Thursday, January 5, 2017

Prairie Political Rallies of 1800s

On October 31, 1890, Isaac B. Werner joined two other men to travel to Pratt, Kansas, with plans to photograph the People's Party rally and parade the following day.  The cameras they would use belonged to Seth Blake, a farmer who lived seven miles south of Isaac, and the third man of their trio of photographers was named Petefist.

When they reached Pratt, crowds had already begun to gather, and the three men lingered among those preparing the B-B-Q for the next day's dinner.  Isaac had not had his photograph taken in 15 years, so he headed to Logan's Studio for a portrait.

The People's Party Convention had been held July 15, 1890, and there was great enthusiasm for the slate of men chosen.  While Isaac was in town on the 17th, following the convention, he had met amateur photographer Seth Blake, and they had quickly developed a friendship.  Isaac helped Seth build a dark tent out of layers of calico, and they decided to photograph People's Party rallies, documenting what they believed was an important time in American history.

Could the photograph above have been taken on November 1, 1890?

West Side Main Street, looking South, Pratt, KS

It may be impossible to determine exactly when that parade was held or the purpose for the parade, but there are possible clues.  Several current and past Pratt residents have collected the old photographs and post cards appearing in this blog.  I am hopeful that many sharp-eyed readers will see this blog and contribute comments to help solve the riddle of the patriotic parade pictured at the top of this blog.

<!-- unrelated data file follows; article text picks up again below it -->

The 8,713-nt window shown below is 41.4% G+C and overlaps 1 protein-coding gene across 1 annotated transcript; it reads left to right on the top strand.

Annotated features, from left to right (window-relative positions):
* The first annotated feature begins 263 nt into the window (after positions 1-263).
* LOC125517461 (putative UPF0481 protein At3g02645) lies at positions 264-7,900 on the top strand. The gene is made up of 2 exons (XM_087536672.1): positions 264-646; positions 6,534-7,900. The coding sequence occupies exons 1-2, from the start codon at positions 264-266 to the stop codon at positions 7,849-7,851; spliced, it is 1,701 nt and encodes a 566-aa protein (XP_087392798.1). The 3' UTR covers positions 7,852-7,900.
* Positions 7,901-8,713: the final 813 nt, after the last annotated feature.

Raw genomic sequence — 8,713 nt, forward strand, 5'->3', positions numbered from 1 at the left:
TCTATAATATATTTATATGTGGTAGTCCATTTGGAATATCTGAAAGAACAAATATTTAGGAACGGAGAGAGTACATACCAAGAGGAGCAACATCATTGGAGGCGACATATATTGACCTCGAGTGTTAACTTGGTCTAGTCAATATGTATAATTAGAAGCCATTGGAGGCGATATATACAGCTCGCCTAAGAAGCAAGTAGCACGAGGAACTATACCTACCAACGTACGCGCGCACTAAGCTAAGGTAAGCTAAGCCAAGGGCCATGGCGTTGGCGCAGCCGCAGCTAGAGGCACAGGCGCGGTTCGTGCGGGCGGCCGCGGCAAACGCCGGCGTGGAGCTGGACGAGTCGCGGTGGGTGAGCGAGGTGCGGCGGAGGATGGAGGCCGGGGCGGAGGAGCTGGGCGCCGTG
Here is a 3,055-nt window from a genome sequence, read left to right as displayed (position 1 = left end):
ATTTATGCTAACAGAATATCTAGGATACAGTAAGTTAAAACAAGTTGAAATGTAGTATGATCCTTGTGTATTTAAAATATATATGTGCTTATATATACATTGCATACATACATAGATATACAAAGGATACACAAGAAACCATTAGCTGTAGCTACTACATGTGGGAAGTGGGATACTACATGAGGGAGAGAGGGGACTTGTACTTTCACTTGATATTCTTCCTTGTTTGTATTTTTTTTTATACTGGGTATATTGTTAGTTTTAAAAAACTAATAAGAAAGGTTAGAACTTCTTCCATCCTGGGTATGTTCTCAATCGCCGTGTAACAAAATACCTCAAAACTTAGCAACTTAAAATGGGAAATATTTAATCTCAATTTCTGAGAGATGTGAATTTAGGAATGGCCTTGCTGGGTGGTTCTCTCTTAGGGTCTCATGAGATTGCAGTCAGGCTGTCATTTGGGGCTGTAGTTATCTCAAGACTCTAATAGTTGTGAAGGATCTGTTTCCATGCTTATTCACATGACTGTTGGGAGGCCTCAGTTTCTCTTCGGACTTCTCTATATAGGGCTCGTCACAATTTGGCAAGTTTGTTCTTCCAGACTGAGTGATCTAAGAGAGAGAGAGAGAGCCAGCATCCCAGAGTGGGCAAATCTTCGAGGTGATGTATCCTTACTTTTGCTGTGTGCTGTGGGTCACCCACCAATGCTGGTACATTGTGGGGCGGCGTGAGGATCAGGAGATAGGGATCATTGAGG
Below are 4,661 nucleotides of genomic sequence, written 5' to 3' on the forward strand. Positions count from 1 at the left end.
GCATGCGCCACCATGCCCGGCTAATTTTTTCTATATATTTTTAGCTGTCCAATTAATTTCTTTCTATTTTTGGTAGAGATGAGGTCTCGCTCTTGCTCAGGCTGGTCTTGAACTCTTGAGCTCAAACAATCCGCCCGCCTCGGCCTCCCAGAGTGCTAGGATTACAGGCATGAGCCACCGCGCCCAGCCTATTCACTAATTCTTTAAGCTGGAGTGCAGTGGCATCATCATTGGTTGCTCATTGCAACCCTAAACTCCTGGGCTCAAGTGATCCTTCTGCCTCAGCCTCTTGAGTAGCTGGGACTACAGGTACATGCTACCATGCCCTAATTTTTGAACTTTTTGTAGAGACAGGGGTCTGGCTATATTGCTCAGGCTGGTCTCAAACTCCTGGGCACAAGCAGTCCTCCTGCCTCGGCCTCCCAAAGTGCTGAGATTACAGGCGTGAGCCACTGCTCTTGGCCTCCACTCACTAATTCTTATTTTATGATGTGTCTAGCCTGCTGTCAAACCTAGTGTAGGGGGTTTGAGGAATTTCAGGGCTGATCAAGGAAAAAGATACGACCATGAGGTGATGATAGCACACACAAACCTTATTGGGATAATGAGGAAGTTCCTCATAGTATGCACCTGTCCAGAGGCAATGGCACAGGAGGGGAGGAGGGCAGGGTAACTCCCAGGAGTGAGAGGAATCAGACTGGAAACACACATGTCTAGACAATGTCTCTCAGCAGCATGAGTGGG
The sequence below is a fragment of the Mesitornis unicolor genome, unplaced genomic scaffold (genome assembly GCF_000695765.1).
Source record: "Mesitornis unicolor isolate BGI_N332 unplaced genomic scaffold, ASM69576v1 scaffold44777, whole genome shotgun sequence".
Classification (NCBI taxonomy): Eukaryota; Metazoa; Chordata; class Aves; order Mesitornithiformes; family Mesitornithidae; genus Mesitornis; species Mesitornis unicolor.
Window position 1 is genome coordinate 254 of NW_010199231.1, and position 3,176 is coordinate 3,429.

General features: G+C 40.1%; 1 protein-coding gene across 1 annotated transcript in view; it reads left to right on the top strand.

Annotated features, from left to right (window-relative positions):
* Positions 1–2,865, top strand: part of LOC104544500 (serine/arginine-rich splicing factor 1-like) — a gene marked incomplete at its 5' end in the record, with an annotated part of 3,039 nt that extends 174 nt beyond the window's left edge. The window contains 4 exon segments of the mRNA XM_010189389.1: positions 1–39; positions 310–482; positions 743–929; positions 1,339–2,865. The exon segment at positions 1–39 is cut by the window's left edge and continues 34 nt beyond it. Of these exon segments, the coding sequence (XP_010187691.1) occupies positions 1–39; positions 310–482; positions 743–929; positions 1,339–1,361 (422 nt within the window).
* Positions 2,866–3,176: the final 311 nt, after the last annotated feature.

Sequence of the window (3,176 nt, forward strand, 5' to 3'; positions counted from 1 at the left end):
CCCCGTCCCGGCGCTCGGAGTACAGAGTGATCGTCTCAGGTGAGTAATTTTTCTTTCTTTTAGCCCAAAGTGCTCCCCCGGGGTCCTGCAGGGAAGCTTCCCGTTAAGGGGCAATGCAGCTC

Briggs House, built 1887 on the SW corner south of the current Barron Theater

Look at the two pictures above.  The Briggs House appears to be the structure that the band has just passed, and it is on the proper corner that a parade headed to the south would have passed.  This photograph was collected by Judge Renner and shared by his son Chuck, who also provided its date of construction as 1887.  Our knowledgeable local historian, Marsha Brown, has indicated that the building was located on the corner just south of the historic Barron Theater.  Therefore, the People's Party parade could have passed by that building in 1890.

Business built in 1887

According to another Pratt historian, Rodney Smith, who provided the picture of the building  at left, it was also built in 1887, and if you look closely at the photograph of the left side of Main Street, you can see the pediment holding a lightning rod atop that building.

This business building later became the 1st National Bank.  Isaac wrote in his journal about the 1st National Bank, but I am not certain of its location in 1890, prior to occupying this building.

If you return to the top of the page to look at the picture of the parade, you can see a band behind the lone rider.  St. John, Kansas had a brass band, and they frequently were mentioned in newspapers as participating in People's Party parades and rallies.

Isaac B. Werner wrote in his journal that the parade passed by him headed south on Main Street, that it was a mile long and took 3/4th of an hour to pass by him, and that he estimated a crowd of 8,000 to 9,000 people.  Werner, Blake, and Petefist took 30 exposures on three different cameras.  The Pratt County Register estimated the number of people in the procession at 5,000 with 800 vehicles.

There are clues to support the possibility that the image at the top of the blog could have been taken on November 1, 1890 of the People's Party parade that Isaac Werner attended.  The American Flag and the word "Victory" might indicate a political parade, or perhaps a 4th of July celebration. If you look closely, however, there are vehicles in the picture.  Are they buggies or early motor cars?  They may offer the best solution in determining the date of the photograph.

I hope to hear from some of you sharp-eyed historians with help in deciphering when the photograph of the parade might have been taken.  Although it may not be a photograph of the 1890 People's Party parade, it certainly gives a hint of what Isaac would have seen.

No comments: